There's a fine line between adding to realism with in-game advertising and blatantly selling out. One can actually improve the game's atmosphere, and the other is a quick road to riches. There is, however, another factor to consider. According to a new report, advertising in violent videogames can backfire and actually create a negative perception of the product being pitched, as well as lower brand recall.
We wanted to avoid covering this story altogether – our logic, of course, being that Fox clearly wants attention, and it's pulled very similar game-demonizing stunts in the past. But the outlet's misinformation-packed article is everywhere now, and we'd be remiss if we didn't attempt to drop a kernel of actual truth into the mess. So we're not going to talk about Fox or its alleged “experts.” We're not even going to link to its article. Instead, we're going show you some excellent investigative work by the fine folks over at Rock, Paper, Shotgun.
Boy, times sure have changed, haven't they? Our technology makes Thomas Edison's predictions look downright silly, we might have cured HIV, and – most insanely of all – Duke Nukem Forever has a friggin' release date. Oh, but you know what hasn't changed? Like, at all? Congressman Joe Baca.
Yep, he's at it again. Same “WARNING: Excessive exposure to violent games has been linked to blah, blah, blah” bit, same alleged proof that games cause violence, same ignorance of all evidence to the contrary. Hell, he's even regurgitating the same two year-old press release!
This time, though, Rep. Frank Wolf of Virginia is his co-sponsor, which means an entire two people now support this hilariously misguided cause. Seeing as the bill flopped last time and then proceeded to disappear for a couple years, its passing is about as likely as Baca changing his first name to “Chew.” (Which would completely change our opinion of him, but we digress.)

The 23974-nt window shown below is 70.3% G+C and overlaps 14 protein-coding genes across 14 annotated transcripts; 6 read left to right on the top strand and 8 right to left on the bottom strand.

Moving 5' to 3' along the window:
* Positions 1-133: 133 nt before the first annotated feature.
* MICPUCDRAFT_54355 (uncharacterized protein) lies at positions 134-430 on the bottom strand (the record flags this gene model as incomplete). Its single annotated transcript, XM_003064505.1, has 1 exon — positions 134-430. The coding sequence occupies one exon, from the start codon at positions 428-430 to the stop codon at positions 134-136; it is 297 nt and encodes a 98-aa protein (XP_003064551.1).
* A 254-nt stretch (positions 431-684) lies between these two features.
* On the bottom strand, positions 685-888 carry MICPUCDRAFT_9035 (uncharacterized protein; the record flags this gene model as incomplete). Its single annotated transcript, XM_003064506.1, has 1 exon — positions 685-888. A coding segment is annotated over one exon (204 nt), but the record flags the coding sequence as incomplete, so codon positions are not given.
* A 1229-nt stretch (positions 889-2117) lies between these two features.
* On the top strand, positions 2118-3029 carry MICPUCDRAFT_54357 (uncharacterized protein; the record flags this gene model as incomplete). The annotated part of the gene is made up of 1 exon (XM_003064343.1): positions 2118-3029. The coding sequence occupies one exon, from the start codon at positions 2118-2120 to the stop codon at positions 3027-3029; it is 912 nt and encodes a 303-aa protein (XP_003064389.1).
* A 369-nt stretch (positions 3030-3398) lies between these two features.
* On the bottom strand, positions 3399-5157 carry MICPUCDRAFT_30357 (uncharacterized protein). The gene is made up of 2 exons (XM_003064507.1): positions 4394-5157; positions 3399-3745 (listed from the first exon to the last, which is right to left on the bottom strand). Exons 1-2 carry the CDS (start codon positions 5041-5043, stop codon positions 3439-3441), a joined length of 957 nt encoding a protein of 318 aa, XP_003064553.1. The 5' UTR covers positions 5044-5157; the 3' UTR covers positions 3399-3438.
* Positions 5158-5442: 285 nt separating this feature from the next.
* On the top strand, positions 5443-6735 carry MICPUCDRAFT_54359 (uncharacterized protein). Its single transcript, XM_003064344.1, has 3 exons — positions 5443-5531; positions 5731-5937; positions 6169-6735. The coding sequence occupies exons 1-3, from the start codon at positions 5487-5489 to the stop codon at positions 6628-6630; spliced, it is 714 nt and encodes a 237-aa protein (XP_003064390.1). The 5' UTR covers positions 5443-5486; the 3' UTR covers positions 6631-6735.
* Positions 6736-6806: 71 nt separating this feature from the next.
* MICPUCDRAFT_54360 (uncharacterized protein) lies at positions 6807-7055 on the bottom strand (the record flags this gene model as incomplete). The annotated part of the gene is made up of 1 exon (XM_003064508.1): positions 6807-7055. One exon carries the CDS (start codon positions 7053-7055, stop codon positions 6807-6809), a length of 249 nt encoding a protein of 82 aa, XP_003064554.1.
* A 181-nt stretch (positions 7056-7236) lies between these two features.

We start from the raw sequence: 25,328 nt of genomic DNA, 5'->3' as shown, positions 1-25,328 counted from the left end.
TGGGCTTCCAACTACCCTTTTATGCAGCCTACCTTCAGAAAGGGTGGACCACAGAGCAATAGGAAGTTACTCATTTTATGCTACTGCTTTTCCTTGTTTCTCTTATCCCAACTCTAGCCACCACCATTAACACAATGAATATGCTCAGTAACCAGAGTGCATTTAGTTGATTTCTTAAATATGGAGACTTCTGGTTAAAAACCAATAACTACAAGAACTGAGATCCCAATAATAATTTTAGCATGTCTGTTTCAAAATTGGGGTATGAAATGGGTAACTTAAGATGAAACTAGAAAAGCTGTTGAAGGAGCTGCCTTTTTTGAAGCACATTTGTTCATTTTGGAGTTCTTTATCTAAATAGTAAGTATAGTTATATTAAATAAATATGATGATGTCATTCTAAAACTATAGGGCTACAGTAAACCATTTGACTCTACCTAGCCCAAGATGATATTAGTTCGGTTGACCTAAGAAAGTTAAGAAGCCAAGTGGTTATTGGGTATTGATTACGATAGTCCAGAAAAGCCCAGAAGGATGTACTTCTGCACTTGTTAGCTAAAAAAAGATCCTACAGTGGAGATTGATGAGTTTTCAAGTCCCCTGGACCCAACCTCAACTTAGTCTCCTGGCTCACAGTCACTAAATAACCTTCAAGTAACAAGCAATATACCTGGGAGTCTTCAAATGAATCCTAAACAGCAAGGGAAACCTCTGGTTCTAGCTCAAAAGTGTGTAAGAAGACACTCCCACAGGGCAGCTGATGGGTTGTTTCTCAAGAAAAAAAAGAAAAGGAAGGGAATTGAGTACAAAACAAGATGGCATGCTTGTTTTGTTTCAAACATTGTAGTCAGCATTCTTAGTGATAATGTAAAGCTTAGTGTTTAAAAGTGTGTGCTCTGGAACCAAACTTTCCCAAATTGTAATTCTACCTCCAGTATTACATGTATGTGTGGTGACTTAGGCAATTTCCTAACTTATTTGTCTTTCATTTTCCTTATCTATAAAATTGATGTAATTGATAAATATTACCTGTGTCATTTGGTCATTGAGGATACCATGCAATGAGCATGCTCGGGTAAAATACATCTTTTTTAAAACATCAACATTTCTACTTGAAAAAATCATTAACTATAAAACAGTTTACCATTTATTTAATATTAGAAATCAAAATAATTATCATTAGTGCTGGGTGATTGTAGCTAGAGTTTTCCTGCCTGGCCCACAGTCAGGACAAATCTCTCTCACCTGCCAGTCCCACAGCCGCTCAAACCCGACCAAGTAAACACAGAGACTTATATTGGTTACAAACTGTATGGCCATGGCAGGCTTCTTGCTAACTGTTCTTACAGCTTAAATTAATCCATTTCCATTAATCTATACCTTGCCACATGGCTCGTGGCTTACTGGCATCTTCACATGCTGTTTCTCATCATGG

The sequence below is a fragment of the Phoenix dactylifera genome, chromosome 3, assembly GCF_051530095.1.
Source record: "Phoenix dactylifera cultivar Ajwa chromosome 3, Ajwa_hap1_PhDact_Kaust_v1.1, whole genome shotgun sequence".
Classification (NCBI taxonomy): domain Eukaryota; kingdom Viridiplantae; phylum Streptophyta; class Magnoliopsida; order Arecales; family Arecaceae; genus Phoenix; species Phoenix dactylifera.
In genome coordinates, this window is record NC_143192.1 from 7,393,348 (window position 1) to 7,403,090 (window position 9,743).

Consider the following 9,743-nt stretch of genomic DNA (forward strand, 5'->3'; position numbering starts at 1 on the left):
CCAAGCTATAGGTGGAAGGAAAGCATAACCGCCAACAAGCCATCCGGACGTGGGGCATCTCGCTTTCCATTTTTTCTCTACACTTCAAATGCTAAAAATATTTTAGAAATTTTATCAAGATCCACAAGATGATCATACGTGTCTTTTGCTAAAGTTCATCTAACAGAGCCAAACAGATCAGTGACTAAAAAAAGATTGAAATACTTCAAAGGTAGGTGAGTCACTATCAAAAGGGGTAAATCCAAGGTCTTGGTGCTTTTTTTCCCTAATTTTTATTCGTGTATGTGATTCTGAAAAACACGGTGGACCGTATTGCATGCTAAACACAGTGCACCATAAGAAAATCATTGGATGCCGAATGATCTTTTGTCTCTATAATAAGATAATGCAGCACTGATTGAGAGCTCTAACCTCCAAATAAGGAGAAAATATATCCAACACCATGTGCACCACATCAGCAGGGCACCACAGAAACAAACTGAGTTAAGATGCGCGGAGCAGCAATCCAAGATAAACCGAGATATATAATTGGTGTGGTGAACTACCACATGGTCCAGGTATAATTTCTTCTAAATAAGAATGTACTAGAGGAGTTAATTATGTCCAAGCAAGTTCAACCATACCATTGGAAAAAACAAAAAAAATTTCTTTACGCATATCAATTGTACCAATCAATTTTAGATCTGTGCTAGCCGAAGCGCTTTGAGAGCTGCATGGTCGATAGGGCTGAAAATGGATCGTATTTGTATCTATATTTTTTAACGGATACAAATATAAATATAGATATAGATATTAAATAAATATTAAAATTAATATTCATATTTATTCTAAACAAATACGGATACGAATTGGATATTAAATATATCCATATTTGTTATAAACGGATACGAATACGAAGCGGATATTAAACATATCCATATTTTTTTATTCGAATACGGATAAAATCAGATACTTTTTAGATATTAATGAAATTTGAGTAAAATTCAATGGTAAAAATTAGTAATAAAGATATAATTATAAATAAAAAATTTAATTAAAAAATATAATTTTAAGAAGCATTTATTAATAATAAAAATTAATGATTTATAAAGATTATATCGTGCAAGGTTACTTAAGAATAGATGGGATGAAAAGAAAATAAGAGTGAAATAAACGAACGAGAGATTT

Science (and real life) may have provided ample evidence to the contrary, but that seemingly hasn't been enough to persuade the majority of American adults that videogames aren't diabolical tools of desensitization and bloodshed – the very weapons wielded by Satan's army. According to a survey uncovered by The Escapist that polled 1000 adults, 54 percent of American adults believe videogames to be a cause of increased real-world violence.
More troublingly, 69 percent expressed concern about the amount of violence in modern games, while 65 percent figured the government should have the right to pen a new chapter for its big ol' book of rules and regulations. Here's hoping -- for obvious reasons -- that the Supreme Court didn't contribute to this survey.
On the upside, only five percent thought the government should be the main decision-maker when it comes to “the amount of sex and violence children are exposed to in videogames,” with a whopping 71 percent putting that responsibility squarely on the shoulders of parents. Also of note: older adults were generally more up-in-arms about videogame violence than younger adults.
So basically, it's a pretty bleak picture, but there are a few dabs of hope mixed in there too. And so long as the older, gray-bearded folks don't succeed at pulling a Gandalf-style “you shall not pass” on gamers and our rights, it'll only be a matter of time until games stop taking so much flack. And what a wonderful day that'll be.